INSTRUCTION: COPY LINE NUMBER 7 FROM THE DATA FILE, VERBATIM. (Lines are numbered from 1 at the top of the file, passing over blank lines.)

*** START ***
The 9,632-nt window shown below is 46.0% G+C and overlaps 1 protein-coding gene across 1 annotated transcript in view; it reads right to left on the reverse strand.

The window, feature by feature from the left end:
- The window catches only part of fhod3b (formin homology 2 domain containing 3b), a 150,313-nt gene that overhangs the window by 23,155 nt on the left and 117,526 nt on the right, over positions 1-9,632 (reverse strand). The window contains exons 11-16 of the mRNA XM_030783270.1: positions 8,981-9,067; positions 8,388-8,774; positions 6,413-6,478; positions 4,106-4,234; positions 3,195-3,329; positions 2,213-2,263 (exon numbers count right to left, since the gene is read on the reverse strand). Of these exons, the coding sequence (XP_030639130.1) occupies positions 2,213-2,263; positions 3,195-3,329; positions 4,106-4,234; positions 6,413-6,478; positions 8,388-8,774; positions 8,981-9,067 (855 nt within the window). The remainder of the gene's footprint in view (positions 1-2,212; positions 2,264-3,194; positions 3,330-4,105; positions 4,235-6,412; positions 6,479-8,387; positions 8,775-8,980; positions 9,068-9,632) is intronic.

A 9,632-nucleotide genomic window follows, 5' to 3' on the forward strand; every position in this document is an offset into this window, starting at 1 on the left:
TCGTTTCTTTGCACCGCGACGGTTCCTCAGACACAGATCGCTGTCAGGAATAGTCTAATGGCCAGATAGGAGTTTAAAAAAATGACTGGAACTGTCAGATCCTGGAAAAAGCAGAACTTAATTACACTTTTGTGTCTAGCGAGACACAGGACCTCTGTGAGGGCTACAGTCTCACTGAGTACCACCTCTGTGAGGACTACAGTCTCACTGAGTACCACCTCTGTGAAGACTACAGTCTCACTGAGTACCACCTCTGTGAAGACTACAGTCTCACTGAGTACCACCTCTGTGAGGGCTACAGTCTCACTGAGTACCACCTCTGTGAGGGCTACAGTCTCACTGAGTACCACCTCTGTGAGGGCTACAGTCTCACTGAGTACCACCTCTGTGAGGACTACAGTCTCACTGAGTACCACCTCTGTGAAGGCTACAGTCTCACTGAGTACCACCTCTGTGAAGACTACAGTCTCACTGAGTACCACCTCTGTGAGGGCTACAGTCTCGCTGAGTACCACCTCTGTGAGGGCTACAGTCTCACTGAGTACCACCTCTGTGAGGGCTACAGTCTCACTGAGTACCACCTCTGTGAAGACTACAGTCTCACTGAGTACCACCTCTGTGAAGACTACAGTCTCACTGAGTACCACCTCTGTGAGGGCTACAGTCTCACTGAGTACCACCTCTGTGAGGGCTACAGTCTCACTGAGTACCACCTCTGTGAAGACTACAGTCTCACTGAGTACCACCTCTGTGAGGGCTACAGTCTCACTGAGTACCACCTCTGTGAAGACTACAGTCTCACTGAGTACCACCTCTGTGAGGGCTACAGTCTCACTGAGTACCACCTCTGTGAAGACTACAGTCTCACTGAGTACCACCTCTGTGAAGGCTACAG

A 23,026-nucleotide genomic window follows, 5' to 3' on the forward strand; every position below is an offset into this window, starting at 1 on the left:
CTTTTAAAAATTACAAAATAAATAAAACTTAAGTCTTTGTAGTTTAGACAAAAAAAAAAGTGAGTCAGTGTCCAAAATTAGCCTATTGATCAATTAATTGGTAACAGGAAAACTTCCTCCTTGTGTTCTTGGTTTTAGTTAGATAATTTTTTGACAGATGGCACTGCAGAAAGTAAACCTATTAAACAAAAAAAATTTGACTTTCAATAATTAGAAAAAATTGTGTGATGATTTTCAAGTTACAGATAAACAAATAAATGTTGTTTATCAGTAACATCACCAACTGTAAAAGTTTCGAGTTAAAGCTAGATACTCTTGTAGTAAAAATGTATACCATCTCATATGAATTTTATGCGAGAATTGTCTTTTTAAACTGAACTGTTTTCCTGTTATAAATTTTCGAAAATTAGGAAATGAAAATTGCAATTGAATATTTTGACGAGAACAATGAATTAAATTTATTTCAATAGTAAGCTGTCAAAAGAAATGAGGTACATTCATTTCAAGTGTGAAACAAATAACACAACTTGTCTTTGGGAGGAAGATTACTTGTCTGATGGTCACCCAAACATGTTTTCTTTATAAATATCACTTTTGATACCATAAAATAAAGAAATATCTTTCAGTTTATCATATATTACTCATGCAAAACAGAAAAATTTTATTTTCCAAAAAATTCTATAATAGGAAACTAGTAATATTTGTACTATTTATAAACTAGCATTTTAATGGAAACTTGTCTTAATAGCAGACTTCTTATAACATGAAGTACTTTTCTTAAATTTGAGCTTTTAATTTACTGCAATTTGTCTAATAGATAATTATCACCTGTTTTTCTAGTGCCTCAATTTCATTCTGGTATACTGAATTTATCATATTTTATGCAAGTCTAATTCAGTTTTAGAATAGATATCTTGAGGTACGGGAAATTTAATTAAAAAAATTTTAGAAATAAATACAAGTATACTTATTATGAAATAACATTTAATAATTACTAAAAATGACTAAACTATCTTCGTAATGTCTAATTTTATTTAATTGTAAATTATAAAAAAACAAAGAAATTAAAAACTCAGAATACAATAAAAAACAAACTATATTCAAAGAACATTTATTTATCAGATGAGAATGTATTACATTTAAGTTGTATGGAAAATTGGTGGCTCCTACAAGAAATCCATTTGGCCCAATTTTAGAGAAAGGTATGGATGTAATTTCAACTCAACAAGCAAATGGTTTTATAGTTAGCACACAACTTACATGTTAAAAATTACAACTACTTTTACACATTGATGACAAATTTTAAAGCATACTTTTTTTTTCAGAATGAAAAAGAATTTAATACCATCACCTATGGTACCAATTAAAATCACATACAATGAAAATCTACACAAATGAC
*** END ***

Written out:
CTTTTAAAAATTACAAAATAAATAAAACTTAAGTCTTTGTAGTTTAGACAAAAAAAAAAGTGAGTCAGTGTCCAAAATTAGCCTATTGATCAATTAATTGGTAACAGGAAAACTTCCTCCTTGTGTTCTTGGTTTTAGTTAGATAATTTTTTGACAGATGGCACTGCAGAAAGTAAACCTATTAAACAAAAAAAATTTGACTTTCAATAATTAGAAAAAATTGTGTGATGATTTTCAAGTTACAGATAAACAAATAAATGTTGTTTATCAGTAACATCACCAACTGTAAAAGTTTCGAGTTAAAGCTAGATACTCTTGTAGTAAAAATGTATACCATCTCATATGAATTTTATGCGAGAATTGTCTTTTTAAACTGAACTGTTTTCCTGTTATAAATTTTCGAAAATTAGGAAATGAAAATTGCAATTGAATATTTTGACGAGAACAATGAATTAAATTTATTTCAATAGTAAGCTGTCAAAAGAAATGAGGTACATTCATTTCAAGTGTGAAACAAATAACACAACTTGTCTTTGGGAGGAAGATTACTTGTCTGATGGTCACCCAAACATGTTTTCTTTATAAATATCACTTTTGATACCATAAAATAAAGAAATATCTTTCAGTTTATCATATATTACTCATGCAAAACAGAAAAATTTTATTTTCCAAAAAATTCTATAATAGGAAACTAGTAATATTTGTACTATTTATAAACTAGCATTTTAATGGAAACTTGTCTTAATAGCAGACTTCTTATAACATGAAGTACTTTTCTTAAATTTGAGCTTTTAATTTACTGCAATTTGTCTAATAGATAATTATCACCTGTTTTTCTAGTGCCTCAATTTCATTCTGGTATACTGAATTTATCATATTTTATGCAAGTCTAATTCAGTTTTAGAATAGATATCTTGAGGTACGGGAAATTTAATTAAAAAAATTTTAGAAATAAATACAAGTATACTTATTATGAAATAACATTTAATAATTACTAAAAATGACTAAACTATCTTCGTAATGTCTAATTTTATTTAATTGTAAATTATAAAAAAACAAAGAAATTAAAAACTCAGAATACAATAAAAAACAAACTATATTCAAAGAACATTTATTTATCAGATGAGAATGTATTACATTTAAGTTGTATGGAAAATTGGTGGCTCCTACAAGAAATCCATTTGGCCCAATTTTAGAGAAAGGTATGGATGTAATTTCAACTCAACAAGCAAATGGTTTTATAGTTAGCACACAACTTACATGTTAAAAATTACAACTACTTTTACACATTGATGACAAATTTTAAAGCATACTTTTTTTTTCAGAATGAAAAAGAATTTAATACCATCACCTATGGTACCAATTAAAATCACATACAATGAAAATCTACACAAATGAC